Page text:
It was that once-in-a-blue-moon type victory. The first for a new head coach at Utah State in four-plus decades. The first over a Power 5 opponent since 2014. The first over a Power 5 foe on the road since 1971.
And one the Aggies program, which has struggled in recent times, can hang its hat on and hope helps build a better future on the football landscape. Starting with its home opener on Friday night against FCS heavyweight North Dakota.
But Blake Anderson says pump the brakes, folks.
“We’re not going to jump to conclusions,” the head coach told reporters after his Utah State debut victory over Washington State. "We did not play our best football. All in all, we made the plays we absolutely had to make."
They did just that, scoring two touchdowns in the final 5:25 for one of the biggest upsets of the Week 1 schedule.
Utah State went into Pullman and — on Logan Bonner’s seven-yard TD pass to receiver Deven Thompkins with just 11 seconds left — shocked the host Cougars in dramatic 26-23 fashion.
It’s the kind of result that gives the Aggies confidence that they can move to an unsuspecting 2-0 start to the season.
But the Fighting Hawks — also 1-0 to open the 2021 season — have other ideas. And they are not your ordinary FCS team, having contended for the spring-season title before bowing out in the quarterfinals of the playoffs a few months ago.
The Fighting Hawks went out and carried that spring success into this year’s first game, scoring a decisive 35-14 road win over Idaho State in Week 1. They got better as the game wore on, as they out-scored the home side 25-7 in the second half.
But like Anderson, Bubba Schweigert isn’t celebrating success just yet after one week of football.
“We’ve got a lot of things to work on,” the North Dakota head coach said. “We made a lot of mistakes (last week) — things we call discipline penalties that we’re concerned about that we’ve got to eliminate as we move forward here and ball security and then just being better playing situational football on defense.”
North Dakota at Utah State
Kickoff: Friday, Sept. 10 at 8 p.m. ET
TV: CBS Sports Network
When North Dakota Has the Ball
The Fighting Hawks proved last week that a balanced attack is a solid one. You can’t get much better than 185 rushing yards compared to 183 via the pass. And they kept mistakes to a minimum in earning the road victory.
Another helping of all that, which fits their M.O., gives them a shot to move the ball enough for the win again.
Last week, quarterback Tommy Schuster was 14-of-18 for 183 yards and a touchdown. His backfield partner, running back Otis Weah, was in charge with three scores and 114 yards on 22 carries. But Weah and his teammates face an Aggies defensive front seven which is much more lethal than that of the Bengals.
Last week, the Aggies gave up just 360 total yards to a Pac-12 offense that’s been prolific in past years. The pass rush pushed Washington State, and the war in the trenches favored Utah State. So it won’t be as easy for North Dakota to find its way downfield in game No. 2.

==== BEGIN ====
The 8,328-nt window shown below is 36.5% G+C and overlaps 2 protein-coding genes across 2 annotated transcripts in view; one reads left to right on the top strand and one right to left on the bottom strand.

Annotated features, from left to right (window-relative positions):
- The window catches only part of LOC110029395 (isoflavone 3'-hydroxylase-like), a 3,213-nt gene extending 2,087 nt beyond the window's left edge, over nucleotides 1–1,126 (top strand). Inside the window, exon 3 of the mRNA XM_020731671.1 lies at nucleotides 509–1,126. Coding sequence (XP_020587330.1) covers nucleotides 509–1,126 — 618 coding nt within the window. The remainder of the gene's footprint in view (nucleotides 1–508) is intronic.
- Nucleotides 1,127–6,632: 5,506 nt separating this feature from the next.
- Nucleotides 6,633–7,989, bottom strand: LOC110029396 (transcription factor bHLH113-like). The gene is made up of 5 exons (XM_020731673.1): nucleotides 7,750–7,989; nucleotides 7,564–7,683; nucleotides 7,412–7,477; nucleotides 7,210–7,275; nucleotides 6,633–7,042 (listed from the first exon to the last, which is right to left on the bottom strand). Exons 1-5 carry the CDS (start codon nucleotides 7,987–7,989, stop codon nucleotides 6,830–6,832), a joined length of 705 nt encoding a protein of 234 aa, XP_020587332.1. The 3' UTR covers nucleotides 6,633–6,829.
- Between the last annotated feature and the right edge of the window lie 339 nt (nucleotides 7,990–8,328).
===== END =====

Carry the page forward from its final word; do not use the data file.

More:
When Utah State Has the Ball
The Aggies also proved that a balanced attack is key to victory. Against Washington State, they went for 222 on the ground and 219 through the air. The 441 total yards are a strong number to put up on the road against a Pac-12 opponent, leading to their first win against a Power 5 foe since a 36-24 victory over Wake Forest in 2014 and their first road win against a Power 5 team since a 10-7 win against Kansas State in 1971.
Coming home, it’ll be expected that they reprise such strong offense, especially against an incoming FCS side. But North Dakota is no pushover defensively. Last week at Idaho State, the Hawks defense allowed only 301 yards, thieving three passes along the way.
So it’s up to Bonner to be as good or better than his 17-of-24, 143-yard passing performance of last week. And another helping of Thompkins’ star-studded effort — eight catches for 94 yards and a TD — would also be welcome.
The Aggies will have a few other playmakers to keep an eye on. Fellow quarterback Andrew Peasley contributed 43 yards on the ground, and senior receiver Savon Scarver can’t be overlooked either. His school-record six career kickoffs returned for touchdowns in his career is just shy of tying the NCAA mark, which is held by four other players. Scarver’s efforts on runbacks are also the second-most in Mountain West annals.
The confidence is high on the side of the Aggies after last week’s memorable upset. But they’re not taking the FCS foe lightly — for good reason.
“We know they (North Dakota) is really good,” said Anderson, who became the first Aggies coach in more than 40 years to win in his debut. “It’s the same thing. It’s improvement, daily, weekly improvement, trying to keep our guys focused on the job at hand. … The one in the past does you no good. You’ve got to move on from celebration and move on to preparation — and that’s gonna be the story.”
A 2-0 start for Utah State would be the real story. Last year was a mess, including the dismissal of veteran coach Gary Andersen following an 0-3 start marred by controversy off the field. It meant an ugly 1-4 year that now has a chance to be put in the rear-view.
“They had an impressive win over Washington State,” Schweigert said. “They’re really a hard team to prepare for. We’re just trying to learn their personnel — a first-year coach that we have a lot of respect for and transfer guys. We hope we can handle (the short turnaround). We know we can handle it. We have to handle it.”
The program’s pedigree says the Fighting Hawks can do just that. This is a top-shelf FCS squad. One that’s going to fight to the wire in a barnburner of a game.
Prediction: Utah State 22, North Dakota 21
Podcast: Week 2 Preview, Predictions and Picks Against the Spread